Railway Diagrams

Credit to Daniel Stuckey for pointing out an interesting new diagram proposal for the New York subway from Max Roberts, as reported on Fast Coexist. This employs concentric lines, a very nice design idea, and it is a lot more evenly laid out than the Massimo Vignelli design which I discussed on this blog one year ago.

Roberts' website contains a wealth of interesting history and comment on the London Tube diagram. In particular, he points out a variety of continental precursors, and he discounts the supposed connection between the network diagram and electrical circuit diagrams. Go explore!

One of his most interesting pages is devoted to denying what he calls London Underground myths about the Harry Beck diagram. There he points to the following Berlin S-Bahn diagram of 1931:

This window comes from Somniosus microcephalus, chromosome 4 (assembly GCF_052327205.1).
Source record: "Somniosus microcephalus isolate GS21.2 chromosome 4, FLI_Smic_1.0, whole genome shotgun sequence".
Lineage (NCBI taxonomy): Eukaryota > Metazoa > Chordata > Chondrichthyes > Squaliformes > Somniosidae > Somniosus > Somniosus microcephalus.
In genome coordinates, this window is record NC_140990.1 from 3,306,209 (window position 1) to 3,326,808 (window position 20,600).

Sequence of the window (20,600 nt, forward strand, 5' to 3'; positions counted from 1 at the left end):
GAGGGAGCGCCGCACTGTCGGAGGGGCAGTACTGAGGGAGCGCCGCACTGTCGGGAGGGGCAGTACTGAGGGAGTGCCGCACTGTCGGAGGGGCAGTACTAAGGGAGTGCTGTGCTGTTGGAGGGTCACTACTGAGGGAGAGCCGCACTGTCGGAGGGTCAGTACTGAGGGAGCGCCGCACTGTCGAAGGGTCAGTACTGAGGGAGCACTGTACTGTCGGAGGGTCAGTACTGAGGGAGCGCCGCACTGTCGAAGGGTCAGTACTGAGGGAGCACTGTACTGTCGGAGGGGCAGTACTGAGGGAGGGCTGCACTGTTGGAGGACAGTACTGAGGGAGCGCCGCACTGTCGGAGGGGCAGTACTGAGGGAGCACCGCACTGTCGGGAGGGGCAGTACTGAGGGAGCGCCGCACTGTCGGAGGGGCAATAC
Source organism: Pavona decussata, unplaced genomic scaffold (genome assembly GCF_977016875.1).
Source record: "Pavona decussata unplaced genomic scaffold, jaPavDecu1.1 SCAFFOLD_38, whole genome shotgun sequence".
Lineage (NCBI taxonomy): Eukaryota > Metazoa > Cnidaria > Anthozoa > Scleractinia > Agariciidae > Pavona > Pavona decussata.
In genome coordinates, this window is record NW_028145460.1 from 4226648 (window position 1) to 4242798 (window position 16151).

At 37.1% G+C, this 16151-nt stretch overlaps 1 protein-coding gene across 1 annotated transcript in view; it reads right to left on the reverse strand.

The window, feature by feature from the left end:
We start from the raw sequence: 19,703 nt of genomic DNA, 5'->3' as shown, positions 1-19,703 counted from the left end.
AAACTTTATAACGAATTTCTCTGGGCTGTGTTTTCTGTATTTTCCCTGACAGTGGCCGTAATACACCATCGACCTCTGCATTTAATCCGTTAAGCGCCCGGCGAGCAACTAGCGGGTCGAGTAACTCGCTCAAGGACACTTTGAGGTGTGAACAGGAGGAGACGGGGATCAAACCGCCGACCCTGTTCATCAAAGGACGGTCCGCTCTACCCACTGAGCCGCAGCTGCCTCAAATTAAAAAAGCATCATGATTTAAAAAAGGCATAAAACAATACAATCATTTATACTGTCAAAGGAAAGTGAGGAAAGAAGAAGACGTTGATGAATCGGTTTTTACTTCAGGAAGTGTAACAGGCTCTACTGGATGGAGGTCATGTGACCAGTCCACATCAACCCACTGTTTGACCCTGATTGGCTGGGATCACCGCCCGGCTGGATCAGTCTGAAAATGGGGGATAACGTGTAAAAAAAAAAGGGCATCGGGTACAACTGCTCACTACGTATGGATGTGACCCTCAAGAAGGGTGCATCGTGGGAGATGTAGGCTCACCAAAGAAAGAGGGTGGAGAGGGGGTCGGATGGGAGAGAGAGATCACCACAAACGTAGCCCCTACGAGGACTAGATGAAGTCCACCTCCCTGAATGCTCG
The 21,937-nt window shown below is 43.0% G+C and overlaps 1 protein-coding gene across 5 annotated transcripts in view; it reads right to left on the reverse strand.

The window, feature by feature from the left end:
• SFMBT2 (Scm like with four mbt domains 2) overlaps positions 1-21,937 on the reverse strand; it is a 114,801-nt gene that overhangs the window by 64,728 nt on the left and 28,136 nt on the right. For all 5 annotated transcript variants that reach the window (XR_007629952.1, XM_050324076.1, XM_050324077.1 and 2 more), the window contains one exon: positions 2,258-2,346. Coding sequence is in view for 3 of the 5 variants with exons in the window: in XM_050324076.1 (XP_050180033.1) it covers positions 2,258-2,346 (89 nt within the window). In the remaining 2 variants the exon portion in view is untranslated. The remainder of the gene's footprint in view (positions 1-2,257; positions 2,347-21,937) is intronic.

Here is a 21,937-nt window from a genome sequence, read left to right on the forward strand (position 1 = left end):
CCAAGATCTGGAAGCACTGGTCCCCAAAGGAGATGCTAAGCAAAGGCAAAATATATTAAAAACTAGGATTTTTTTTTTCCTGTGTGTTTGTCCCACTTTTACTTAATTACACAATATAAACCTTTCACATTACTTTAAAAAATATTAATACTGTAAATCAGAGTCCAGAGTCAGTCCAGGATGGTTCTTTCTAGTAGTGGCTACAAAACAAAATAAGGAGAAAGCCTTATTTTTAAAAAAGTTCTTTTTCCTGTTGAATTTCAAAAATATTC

One of my long-put-off projects has been to dig up the tramlines map used in Berlin in the 1890s and described by Mark Twain in The Chicago of Europe as follows:
Any stranger can check the distance off--by means of the most curious map I am acquainted with. It is issued by the city government and can be bought in any shop for a trifle. In it every street is sectioned off like a string of long beads of different colors. Each long bead represents a minute's travel, and when you have covered fifteen of the beads you have got your money's worth. This map of Berlin is a gay-colored maze, and looks like pictures of the circulation of the blood. 
I have not been able to discover any images or paper copies of the map Twain saw, but it certainly does sound as if it too was based on a system of nodes and lines.

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